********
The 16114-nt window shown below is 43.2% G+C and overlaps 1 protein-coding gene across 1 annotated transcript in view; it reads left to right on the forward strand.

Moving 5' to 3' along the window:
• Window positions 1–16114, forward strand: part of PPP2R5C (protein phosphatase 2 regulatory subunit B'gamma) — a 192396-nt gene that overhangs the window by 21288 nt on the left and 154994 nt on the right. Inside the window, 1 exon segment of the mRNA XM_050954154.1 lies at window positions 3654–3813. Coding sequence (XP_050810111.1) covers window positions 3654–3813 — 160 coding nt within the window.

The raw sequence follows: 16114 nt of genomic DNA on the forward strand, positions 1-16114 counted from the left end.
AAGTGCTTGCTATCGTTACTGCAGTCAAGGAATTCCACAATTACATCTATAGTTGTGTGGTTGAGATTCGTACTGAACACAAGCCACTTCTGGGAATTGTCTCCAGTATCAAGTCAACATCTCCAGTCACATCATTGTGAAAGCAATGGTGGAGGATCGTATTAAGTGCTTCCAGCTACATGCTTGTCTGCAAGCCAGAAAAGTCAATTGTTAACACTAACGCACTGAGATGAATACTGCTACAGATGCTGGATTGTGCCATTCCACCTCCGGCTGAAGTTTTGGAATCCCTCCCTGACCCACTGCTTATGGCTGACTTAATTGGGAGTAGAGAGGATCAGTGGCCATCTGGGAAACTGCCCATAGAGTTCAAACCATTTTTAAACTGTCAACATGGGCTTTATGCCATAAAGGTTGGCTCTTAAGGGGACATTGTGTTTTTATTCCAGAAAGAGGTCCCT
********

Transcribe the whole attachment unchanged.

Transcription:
The 16114-nt window shown below is 43.2% G+C and overlaps 1 protein-coding gene across 1 annotated transcript in view; it reads left to right on the forward strand.

Moving 5' to 3' along the window:
• Window positions 1–16114, forward strand: part of PPP2R5C (protein phosphatase 2 regulatory subunit B'gamma) — a 192396-nt gene that overhangs the window by 21288 nt on the left and 154994 nt on the right. Inside the window, 1 exon segment of the mRNA XM_050954154.1 lies at window positions 3654–3813. Coding sequence (XP_050810111.1) covers window positions 3654–3813 — 160 coding nt within the window.

The raw sequence follows: 16114 nt of genomic DNA on the forward strand, positions 1-16114 counted from the left end.
AAGTGCTTGCTATCGTTACTGCAGTCAAGGAATTCCACAATTACATCTATAGTTGTGTGGTTGAGATTCGTACTGAACACAAGCCACTTCTGGGAATTGTCTCCAGTATCAAGTCAACATCTCCAGTCACATCATTGTGAAAGCAATGGTGGAGGATCGTATTAAGTGCTTCCAGCTACATGCTTGTCTGCAAGCCAGAAAAGTCAATTGTTAACACTAACGCACTGAGATGAATACTGCTACAGATGCTGGATTGTGCCATTCCACCTCCGGCTGAAGTTTTGGAATCCCTCCCTGACCCACTGCTTATGGCTGACTTAATTGGGAGTAGAGAGGATCAGTGGCCATCTGGGAAACTGCCCATAGAGTTCAAACCATTTTTAAACTGTCAACATGGGCTTTATGCCATAAAGGTTGGCTCTTAAGGGGACATTGTGTTTTTATTCCAGAAAGAGGTCCCT